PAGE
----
Access to household toilets is often seen as just a water and sanitation issue or a public health concern. But the recent murders of two young Indian girls have highlighted another aspect – women’s safety and security.
Anupma Jain has led the design and implementation project teams related to infrastructure and policy development in water supply, sanitation and urban development. She has worked extensively on gender and health issues, and strives to include innovative strategies to enhance gender equity, promote women’s health, and support women’s empowerment in the sector. Ms. Jain has worked in Asia for more than 10 years and holds a PhD in social policy from the London School of Economics and Political Science.
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Increasing women’s leadership in the water sector may appear straightforward given affirmative measures such as project gender action plans and gender targets designed to boost female involvement. However, in practice, very few women have emerged as leaders in the sector as a direct outcome of these measures.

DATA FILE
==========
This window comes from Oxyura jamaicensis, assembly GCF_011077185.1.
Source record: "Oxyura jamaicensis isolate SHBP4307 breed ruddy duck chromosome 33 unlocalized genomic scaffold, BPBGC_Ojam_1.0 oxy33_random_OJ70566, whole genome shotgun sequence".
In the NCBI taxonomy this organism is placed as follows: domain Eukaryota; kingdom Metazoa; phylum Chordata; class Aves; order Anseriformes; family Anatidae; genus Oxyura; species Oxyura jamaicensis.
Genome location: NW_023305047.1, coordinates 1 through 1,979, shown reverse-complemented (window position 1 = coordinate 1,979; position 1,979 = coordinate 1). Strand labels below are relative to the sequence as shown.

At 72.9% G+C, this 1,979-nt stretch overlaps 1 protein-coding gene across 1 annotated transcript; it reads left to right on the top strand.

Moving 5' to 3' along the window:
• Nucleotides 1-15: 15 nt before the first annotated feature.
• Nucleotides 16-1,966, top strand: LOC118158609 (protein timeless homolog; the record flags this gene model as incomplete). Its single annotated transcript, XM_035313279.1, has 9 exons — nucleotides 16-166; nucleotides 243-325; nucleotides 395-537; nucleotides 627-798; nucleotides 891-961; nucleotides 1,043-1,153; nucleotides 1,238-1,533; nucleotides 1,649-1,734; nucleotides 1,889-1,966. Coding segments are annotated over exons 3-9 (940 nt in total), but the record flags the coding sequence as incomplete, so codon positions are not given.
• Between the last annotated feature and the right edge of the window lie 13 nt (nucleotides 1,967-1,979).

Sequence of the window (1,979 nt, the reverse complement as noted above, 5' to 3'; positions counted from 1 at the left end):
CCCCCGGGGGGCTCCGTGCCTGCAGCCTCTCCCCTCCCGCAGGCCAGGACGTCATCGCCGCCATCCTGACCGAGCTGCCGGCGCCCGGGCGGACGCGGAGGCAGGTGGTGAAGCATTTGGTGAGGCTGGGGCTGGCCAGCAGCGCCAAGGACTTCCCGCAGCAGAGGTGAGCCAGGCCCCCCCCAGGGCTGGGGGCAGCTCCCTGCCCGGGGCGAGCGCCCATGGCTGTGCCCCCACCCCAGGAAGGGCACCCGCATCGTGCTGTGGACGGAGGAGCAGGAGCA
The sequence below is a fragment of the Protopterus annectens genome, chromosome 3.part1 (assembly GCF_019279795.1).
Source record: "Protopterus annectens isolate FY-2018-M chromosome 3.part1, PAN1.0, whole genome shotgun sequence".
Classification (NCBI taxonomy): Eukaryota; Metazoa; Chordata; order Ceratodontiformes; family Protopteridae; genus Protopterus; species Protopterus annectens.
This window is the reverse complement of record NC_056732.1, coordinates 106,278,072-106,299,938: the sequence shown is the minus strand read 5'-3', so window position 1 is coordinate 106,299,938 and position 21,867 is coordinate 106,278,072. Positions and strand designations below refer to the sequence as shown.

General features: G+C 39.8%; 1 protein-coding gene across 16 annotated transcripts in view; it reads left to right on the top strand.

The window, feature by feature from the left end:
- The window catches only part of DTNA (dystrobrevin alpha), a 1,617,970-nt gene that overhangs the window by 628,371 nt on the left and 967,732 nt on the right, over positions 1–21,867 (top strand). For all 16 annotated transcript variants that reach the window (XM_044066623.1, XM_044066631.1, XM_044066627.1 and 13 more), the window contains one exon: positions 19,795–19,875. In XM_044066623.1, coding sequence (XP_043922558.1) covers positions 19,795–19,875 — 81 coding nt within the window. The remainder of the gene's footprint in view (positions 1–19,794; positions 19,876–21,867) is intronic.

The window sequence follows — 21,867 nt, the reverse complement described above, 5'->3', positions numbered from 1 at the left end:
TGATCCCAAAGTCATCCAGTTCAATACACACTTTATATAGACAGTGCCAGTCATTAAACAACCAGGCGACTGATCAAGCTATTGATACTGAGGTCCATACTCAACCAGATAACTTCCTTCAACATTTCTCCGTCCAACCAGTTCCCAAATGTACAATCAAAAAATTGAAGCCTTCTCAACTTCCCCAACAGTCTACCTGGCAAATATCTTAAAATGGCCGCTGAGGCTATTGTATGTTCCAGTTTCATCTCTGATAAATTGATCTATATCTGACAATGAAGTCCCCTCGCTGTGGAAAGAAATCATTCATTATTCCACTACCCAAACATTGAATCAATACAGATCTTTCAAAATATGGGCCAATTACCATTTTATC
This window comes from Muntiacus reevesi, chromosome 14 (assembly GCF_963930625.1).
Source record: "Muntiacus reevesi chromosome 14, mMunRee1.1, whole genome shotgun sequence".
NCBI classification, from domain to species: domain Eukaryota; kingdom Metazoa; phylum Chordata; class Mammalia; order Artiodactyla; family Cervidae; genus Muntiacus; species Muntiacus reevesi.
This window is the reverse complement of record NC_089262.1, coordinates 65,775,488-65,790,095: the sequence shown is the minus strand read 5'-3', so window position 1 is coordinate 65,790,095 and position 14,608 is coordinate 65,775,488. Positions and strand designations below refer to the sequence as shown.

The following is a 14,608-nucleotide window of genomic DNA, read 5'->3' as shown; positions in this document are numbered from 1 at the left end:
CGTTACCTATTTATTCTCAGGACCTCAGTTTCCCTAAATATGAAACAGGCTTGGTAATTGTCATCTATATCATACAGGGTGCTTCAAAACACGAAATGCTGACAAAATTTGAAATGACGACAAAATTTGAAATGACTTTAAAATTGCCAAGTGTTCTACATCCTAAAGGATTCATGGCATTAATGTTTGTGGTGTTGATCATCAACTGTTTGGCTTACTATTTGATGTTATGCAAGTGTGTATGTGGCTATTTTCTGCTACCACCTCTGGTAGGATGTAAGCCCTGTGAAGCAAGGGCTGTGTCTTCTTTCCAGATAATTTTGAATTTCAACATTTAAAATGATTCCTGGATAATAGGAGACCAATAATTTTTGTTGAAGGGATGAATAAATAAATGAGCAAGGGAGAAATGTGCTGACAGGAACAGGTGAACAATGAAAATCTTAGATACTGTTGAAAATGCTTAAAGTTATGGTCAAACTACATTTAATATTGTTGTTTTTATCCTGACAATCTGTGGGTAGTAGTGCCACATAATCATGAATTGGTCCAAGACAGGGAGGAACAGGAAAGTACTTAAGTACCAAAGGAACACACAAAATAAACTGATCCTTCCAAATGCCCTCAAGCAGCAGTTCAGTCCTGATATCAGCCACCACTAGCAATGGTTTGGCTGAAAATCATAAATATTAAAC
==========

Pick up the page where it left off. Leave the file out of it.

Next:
Unforgettable—that’s how I would describe the moment I raised the issue of menstrual hygiene management with project teams and government officials in Southeast Asia. Shocked and stunned—they looked down at their shoes closely inspecting remnants of their breakfast from earlier in the day.
‘Momentum 1000’ marked a major milestone on 5 April 2013—1000 days left of action before the target date to achieve the Millennium Development Goals (MDGs).
Incremental achievements in reaching the Millennium Development Goals (MDGs) are possible before they “expire” in 2015 if linkages among strategies to achieve various goals are made. MDG 5 demands an improvement in maternal health. MDG 4 calls for an improvement in child health.
The realm of “utilities” is perceived as a man’s employment domain in many Asian countries. It is about gadgets—pipes, concrete, construction, machines, control panels, etc. Women’s role in utilities is often relegated to serving tea and welcoming guests.